The “Gateway Books” That Led to a Sisters’ Book Club

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The other day, we were talking about the concept of “gateway books” — the reads that might be a little outside your comfort zone, but which you try anyway and end up discovering a whole genre you never knew you liked.

It works for book recommendations, too, we decided. If you’re careful in what you suggest, you might just get someone to branch out and read something they never would have tried on their own. Niki Coffman, our director of events and marketing, told a great story about how she and her sister did just that; and it was so sweet, we asked her to write it down. Here it is:


Niki (left, in Easter bonnet) and her sister, Trish (right, in equally fabulous hat)

For a long time, I was the only reader in my family. I’d squirrel away books like Little House on the Prairie, The Giver, and Anne of Green Gables, make a nest of blankets in my closet, and read all day long. I’d always take a stack of books into my fortress, because the minute I finished one, I needed another in my hands. Every two weeks, I’d check out the maximum number of books my local library allowed, then plow through them. I’d beg to go to the grocery store with my mom, simply so I could sit on the floor of their tiny book area and read.

In my house, I was the anomaly. Neither of my parents were big readers — perhaps because juggling full-time jobs and five kids ate up every second of their time — and none of my siblings liked to read much either. My older sister Trish was cool, funny, and completely disinterested in books. But I wore my love of reading as a badge of honor, proud that I’d found something that set me apart from the rest of my family. By seventh grade, I was devouring Jane Eyre and Jane Austen, preferring the company of books to boyfriends, a fact that made Trish think I was probably an alien, or at the very least, adopted.

My status as the lone-reader of my family gradually began to change when I took a job at a literary agency in New York City after college. I’d find a book I just knew my mom would love, or a novel my dad would really get into, and they’d trust my literary ‘chops’ enough to read my suggestions. Even my friends had started saying to me, “What should I be reading?” and “I loved Little Bee, so what do I read now?” But recommending a book to Trish — at this point a married mother of four — still seemed like an impossibility.

One of my favorite parts of being on the staff at Parnassus is helping readers connect with books we think they’ll love. Tell me two or three of the books you’ve liked in the past, and I’ll gladly suggest something else I think you’ll adore. However, when my sister finally took up reading as a hobby, she was inspired by her husband’s fascination with the genre of fantasy. I didn’t know what to recommend, as I tend to avoid anything with witches or vampires or made-up languages. I thought we’d never find a book we agreed on. And for a long time, this self-fulfilling prophecy proved true.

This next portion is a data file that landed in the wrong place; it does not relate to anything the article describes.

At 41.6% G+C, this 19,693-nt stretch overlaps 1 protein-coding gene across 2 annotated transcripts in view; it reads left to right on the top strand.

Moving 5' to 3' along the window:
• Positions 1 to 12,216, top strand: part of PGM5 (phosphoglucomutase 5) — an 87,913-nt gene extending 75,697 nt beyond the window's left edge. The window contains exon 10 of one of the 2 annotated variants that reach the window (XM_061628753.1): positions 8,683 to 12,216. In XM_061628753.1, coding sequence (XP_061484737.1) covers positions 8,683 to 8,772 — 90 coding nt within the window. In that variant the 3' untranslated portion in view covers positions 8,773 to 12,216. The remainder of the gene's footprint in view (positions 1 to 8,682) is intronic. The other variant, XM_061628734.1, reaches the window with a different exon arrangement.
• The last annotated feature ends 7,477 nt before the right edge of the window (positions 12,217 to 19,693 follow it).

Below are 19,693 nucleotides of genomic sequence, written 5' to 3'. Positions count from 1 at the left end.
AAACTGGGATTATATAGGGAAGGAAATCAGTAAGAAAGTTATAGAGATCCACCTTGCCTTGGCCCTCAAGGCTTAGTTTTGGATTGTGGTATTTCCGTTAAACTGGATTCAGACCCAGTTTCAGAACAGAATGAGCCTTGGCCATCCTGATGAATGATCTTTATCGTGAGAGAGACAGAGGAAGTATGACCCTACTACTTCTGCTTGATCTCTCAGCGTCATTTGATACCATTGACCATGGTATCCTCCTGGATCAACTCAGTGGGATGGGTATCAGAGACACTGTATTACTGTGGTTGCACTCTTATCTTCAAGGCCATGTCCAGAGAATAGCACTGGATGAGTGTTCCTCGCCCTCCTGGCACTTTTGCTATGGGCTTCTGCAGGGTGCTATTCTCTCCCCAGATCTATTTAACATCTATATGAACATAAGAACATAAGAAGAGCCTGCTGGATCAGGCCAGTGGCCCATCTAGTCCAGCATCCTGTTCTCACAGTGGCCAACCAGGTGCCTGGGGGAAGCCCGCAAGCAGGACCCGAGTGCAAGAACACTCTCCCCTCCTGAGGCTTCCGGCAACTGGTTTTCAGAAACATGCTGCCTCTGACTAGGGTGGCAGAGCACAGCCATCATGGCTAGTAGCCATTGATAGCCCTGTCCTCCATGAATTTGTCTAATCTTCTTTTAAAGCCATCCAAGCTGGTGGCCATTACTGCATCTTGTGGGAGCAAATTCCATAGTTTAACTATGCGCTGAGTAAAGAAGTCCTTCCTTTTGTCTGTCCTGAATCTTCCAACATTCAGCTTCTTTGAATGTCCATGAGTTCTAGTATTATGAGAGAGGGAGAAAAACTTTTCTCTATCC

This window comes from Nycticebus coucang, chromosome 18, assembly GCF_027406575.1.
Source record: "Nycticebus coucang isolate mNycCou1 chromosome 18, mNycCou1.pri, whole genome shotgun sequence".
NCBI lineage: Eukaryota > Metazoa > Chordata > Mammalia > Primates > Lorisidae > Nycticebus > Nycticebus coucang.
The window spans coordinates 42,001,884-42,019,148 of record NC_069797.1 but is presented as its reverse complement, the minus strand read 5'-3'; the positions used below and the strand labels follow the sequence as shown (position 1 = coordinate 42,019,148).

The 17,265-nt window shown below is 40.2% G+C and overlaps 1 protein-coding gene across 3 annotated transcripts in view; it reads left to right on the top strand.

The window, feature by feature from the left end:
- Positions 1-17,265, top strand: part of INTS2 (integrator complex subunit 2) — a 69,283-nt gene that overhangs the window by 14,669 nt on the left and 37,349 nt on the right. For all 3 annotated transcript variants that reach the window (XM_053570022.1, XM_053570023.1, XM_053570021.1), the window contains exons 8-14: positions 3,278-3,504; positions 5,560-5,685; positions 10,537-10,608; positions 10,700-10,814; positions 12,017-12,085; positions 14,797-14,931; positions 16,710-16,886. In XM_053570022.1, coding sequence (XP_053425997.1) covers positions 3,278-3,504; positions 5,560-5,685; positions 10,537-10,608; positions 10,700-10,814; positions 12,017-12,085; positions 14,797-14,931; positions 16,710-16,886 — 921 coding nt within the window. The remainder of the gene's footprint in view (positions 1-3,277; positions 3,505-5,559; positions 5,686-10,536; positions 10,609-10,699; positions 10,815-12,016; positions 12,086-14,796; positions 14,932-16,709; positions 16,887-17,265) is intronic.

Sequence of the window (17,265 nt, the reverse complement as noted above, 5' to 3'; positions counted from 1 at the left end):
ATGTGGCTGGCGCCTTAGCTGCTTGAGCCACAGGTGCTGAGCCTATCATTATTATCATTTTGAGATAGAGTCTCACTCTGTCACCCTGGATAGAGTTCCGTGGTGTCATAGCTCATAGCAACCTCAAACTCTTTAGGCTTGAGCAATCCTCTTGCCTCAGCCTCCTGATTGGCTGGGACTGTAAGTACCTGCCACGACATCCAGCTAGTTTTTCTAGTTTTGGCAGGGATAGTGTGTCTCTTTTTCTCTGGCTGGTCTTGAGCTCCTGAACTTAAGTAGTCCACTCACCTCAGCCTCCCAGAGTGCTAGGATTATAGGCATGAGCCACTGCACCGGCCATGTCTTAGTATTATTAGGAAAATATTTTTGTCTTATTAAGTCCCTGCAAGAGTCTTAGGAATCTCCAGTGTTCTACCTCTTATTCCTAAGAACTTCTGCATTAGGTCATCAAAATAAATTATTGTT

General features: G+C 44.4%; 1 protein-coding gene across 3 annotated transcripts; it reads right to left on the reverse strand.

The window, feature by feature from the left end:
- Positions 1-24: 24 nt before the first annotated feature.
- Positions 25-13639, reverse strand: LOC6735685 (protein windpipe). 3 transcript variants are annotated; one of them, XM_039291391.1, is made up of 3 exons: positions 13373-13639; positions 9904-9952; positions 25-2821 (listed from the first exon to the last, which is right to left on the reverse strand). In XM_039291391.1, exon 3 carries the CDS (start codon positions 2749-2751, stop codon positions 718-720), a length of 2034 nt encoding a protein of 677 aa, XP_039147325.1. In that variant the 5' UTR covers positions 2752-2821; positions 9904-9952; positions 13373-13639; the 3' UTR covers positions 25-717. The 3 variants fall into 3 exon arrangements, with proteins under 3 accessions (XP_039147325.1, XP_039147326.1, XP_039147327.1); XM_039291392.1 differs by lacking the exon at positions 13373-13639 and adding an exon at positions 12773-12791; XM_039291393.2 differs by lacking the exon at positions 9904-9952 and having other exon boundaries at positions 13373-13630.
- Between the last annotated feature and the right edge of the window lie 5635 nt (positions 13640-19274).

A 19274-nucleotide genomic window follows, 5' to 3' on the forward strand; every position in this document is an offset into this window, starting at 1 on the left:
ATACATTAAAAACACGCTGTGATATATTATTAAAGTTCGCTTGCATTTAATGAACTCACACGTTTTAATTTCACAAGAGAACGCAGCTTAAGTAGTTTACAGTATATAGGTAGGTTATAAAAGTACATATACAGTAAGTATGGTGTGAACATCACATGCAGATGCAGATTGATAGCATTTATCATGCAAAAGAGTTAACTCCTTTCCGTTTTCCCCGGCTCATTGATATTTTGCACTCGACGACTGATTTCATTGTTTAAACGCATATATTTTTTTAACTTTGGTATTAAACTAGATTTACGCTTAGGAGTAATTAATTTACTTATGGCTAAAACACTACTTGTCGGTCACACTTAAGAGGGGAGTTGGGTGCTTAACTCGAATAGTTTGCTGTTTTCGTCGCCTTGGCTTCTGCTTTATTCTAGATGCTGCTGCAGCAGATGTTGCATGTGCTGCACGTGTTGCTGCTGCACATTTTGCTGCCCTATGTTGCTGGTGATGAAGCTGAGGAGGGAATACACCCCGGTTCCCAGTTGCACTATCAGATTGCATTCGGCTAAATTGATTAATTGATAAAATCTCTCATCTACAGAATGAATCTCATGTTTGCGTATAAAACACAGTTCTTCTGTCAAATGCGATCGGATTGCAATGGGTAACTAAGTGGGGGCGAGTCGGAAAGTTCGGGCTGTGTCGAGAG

Screen Shot 2016-02-22 at 11.01.50 AMBut as Ann always likes to say, reading is a gateway to more reading. Start your reluctant reader off with Captain Underpants, and before you know it, they’re devouring Frank Einstein and Sideways Stories from Wayside School. This summer, in my fourth year here at Parnassus, a funny thing happened. My sister, fresh off the high of reading Ann’s This is the Story of a Happy Marriage in an effort to discover the secret to marital bliss, called and asked me what she should read next. It was the first time she’d seemed open to my suggestions, so I knew I had to hit it out of the park if she was ever going to ask again. I scanned my library, trying to hold in my head her penchant for fantasy alongside my own reading tastes. I handed her The Night Circus by Erin Morgenstern.

I waited, anxiously wondering whether she’d be swept up in the magic and beauty of Celia and Marco and their fantastic circus of dreams. And it WORKED. She texted me a few days later to say she’d absolutely loved it. So started one of the happiest book recommending exchanges I’ve ever had. I moved carefully through my suggestions, from things I knew would be guaranteed hits — Gone Girl and Big Little Lies — to ones that seemed less safe — The Family Fang and The Secret Keeper.

Trish has loved some books more than others, of course. The Cuckoo’s Calling made her rave, while The Jezebel Remedy, which I loved, made her say, “OK, but what’s next?” She’s run through all my go-to suggestions, the books I love more than most, and now I’m suggesting things I’m just starting on myself, or books I’ve heard about but haven’t been able to read yet. It’s like we’ve become our own two-person book club. Though we’re wildly different, as adults we’ve discovered a remarkable, marvelous fact that unites us, my sister and I: it turns out, we have the same taste in books.

Niki; her mom, Sally; and her sister, Trish.

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